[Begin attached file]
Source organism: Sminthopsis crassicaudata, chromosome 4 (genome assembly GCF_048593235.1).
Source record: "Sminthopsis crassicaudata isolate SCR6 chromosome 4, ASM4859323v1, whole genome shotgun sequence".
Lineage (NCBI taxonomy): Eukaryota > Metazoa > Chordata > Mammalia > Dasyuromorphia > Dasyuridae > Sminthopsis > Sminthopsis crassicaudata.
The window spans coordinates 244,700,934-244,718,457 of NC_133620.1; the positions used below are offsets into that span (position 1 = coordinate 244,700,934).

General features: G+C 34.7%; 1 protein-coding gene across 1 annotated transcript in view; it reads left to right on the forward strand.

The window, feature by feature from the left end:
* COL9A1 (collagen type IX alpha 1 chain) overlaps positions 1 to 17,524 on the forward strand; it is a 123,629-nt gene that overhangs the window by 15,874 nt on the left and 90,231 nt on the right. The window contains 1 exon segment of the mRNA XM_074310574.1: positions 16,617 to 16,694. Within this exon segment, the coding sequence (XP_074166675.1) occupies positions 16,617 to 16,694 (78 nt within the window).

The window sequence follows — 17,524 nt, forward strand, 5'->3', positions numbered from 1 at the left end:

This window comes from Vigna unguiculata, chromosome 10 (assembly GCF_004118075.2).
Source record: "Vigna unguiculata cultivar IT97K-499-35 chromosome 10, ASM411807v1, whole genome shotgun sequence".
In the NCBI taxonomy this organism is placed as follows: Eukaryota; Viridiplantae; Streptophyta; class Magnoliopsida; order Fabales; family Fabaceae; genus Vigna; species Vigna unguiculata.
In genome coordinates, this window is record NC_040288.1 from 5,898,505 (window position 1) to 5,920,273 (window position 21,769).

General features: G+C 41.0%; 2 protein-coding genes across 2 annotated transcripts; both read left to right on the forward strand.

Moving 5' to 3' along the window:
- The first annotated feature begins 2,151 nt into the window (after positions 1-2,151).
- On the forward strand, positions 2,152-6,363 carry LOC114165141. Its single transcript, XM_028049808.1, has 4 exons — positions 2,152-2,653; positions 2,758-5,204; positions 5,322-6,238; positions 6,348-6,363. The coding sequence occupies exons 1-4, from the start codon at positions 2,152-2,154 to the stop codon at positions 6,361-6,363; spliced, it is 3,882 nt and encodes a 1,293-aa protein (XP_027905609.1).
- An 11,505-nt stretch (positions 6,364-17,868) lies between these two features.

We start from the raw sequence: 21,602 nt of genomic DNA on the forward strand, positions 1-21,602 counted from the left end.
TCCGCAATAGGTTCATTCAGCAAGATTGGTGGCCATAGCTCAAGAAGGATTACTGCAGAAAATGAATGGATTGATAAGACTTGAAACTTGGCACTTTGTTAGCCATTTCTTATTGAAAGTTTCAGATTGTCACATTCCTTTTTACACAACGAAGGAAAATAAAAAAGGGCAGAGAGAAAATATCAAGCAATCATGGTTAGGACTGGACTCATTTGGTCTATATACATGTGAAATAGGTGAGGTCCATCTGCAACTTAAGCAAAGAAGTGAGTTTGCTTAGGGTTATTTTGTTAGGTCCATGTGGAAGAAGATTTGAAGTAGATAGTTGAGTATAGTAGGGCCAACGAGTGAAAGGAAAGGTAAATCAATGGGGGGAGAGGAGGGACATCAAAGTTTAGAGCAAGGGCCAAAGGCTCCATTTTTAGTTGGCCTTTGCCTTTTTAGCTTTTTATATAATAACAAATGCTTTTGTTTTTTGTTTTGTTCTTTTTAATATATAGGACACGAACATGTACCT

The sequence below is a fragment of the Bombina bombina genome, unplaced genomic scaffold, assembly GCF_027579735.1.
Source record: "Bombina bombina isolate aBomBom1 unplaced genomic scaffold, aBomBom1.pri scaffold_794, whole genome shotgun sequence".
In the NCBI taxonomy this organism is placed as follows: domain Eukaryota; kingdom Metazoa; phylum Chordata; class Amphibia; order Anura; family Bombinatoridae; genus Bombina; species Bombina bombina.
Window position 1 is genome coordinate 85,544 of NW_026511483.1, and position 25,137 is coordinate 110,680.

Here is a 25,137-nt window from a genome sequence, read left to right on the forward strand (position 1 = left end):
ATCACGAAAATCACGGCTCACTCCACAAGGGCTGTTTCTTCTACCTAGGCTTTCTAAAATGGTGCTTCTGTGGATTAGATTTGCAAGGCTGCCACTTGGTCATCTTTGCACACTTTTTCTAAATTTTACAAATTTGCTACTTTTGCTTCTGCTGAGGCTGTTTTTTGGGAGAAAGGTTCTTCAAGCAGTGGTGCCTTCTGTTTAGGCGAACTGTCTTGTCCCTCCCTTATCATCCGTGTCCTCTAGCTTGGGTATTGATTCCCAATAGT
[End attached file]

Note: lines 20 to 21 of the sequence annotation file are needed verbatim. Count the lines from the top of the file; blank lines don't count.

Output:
The sequence below is a fragment of the Bombina bombina genome, unplaced genomic scaffold, assembly GCF_027579735.1.
Source record: "Bombina bombina isolate aBomBom1 unplaced genomic scaffold, aBomBom1.pri scaffold_794, whole genome shotgun sequence".